Knox was playing well on the mini-tours in early 1986, but didn’t have the money to travel to the West Coast. He spent the first two months of the year clearing trees from a lot he’d recently purchased in Tallahassee, Florida. On weekends, he’d watch PGA TOUR telecasts while riding a stationary bike in his townhouse.
“I’m not sure I had ever run a chainsaw,” Knox said. “I started clearing that lot and visualizing my house being built there. I was always kind of a dreamer.”
He had just a couple thousand dollars in the bank and was struggling to make his mortgage. His sponsors had recently decided to stop giving him financial support.
“I said, ‘That’s fine.’ I always played better with my own money anyway,” Knox recalled.
And so, when the TOUR came to Florida, he plunked down $100 to enter The Honda Classic’s Monday qualifier. That dropped his bank balance to $2,200. He didn’t play a practice round because the course was too crowded with weekend play, but his 67 was enough to earn his first start since October.
Bad weather limited Knox’s Tuesday practice round to nine holes. He couldn’t play the course Wednesday because of the pro-am.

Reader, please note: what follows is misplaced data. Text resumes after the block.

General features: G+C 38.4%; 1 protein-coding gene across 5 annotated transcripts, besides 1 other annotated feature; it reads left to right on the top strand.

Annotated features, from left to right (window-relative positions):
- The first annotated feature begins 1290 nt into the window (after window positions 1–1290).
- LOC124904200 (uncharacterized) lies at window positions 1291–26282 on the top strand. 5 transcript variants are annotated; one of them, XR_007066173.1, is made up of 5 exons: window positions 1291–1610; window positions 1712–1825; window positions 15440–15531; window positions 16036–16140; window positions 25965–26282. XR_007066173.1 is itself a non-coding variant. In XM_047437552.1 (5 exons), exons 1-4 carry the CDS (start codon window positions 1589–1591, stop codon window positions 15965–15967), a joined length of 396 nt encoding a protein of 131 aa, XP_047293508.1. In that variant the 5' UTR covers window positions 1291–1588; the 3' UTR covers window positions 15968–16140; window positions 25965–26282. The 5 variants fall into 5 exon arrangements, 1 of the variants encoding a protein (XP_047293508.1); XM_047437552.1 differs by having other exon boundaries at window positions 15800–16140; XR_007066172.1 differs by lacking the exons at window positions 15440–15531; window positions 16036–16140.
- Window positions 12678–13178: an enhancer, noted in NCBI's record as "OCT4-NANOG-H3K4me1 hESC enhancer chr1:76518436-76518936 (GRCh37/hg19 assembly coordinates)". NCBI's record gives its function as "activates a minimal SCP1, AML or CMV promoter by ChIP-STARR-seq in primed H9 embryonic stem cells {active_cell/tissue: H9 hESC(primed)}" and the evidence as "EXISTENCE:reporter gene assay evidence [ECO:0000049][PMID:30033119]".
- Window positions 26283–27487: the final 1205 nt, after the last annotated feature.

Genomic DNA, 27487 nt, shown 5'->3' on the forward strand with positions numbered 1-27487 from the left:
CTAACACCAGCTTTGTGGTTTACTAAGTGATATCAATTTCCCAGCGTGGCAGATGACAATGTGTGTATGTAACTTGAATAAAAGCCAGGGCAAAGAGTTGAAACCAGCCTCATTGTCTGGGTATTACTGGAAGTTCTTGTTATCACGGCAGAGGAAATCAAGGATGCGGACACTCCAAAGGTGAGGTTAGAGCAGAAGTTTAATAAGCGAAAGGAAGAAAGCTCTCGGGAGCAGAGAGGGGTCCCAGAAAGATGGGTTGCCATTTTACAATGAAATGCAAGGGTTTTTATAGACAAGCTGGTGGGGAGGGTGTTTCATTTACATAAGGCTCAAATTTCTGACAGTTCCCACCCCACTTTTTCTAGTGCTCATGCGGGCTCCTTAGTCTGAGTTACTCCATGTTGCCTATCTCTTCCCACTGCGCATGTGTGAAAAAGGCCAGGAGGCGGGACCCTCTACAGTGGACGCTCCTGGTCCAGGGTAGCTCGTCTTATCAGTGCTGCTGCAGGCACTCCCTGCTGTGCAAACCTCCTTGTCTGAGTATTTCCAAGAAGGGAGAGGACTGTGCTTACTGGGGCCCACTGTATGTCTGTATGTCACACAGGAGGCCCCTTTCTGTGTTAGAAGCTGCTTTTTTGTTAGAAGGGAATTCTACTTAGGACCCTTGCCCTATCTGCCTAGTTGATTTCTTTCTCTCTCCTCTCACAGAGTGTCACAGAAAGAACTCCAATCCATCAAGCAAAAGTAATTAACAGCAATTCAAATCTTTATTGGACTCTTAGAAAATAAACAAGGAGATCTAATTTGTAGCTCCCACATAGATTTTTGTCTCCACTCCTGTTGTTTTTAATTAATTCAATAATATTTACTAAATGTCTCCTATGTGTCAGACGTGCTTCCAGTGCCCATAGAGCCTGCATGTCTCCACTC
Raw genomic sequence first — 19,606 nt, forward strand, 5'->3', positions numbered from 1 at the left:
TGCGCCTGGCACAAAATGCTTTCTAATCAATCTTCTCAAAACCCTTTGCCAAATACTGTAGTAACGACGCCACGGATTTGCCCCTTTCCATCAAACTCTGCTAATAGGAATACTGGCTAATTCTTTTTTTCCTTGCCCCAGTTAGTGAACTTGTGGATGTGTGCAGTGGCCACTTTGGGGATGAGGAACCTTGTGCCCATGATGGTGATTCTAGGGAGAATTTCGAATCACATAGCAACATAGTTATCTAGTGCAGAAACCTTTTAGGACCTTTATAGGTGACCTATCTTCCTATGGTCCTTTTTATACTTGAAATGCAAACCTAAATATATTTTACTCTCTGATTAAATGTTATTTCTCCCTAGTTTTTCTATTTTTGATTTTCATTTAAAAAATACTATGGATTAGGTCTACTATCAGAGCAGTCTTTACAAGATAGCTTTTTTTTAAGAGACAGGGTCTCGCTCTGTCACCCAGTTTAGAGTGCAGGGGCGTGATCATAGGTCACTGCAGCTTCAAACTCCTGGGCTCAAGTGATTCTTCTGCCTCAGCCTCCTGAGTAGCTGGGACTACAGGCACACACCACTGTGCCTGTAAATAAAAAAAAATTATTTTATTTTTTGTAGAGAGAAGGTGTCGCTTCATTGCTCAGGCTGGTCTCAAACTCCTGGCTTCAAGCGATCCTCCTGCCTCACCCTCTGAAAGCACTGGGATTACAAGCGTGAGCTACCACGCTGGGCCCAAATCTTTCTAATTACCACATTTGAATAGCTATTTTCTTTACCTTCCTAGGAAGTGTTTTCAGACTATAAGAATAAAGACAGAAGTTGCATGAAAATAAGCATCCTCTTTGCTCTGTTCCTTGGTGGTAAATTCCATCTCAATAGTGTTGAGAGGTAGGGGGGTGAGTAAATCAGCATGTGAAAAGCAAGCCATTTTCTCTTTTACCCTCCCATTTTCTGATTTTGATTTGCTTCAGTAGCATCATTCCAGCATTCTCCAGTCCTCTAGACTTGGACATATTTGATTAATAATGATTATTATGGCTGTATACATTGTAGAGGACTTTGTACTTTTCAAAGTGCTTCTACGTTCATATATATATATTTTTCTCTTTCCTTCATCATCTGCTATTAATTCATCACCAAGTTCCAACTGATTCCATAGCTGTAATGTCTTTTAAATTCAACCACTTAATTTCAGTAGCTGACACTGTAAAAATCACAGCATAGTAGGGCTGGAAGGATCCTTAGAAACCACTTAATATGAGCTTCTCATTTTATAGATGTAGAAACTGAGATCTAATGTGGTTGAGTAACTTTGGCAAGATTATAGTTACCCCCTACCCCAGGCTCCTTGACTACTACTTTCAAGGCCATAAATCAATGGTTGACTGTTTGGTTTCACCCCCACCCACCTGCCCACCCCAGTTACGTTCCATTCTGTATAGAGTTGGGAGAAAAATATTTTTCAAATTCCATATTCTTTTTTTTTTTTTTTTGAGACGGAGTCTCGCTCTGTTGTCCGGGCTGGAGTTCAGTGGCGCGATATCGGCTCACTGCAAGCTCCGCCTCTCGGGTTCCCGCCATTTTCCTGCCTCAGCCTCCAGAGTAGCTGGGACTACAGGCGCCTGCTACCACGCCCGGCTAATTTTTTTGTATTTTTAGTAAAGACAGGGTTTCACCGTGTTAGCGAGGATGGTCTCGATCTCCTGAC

It didn’t matter. Knox’s 66 gave him a two-shot lead after the first round.
“Here I am, staying with a guy I’d never met before in his two-bedroom apartment,” Knox said. “He came out to the course to look for my score and he couldn’t find my name because it was at the top. He figured he’d start at the bottom and look.”Kenny Knox hits a shot in 1986. (PGA TOUR)
Knox’s new roommate wasn’t the only one who was surprised. A local newspaper headline read, “Knox (who?) leads Honda by 2.”
He led by one after a second-round 71. One of his birdies came after a free drop from an anthill built by fire ants. That allowed him to move his ball from behind a tree.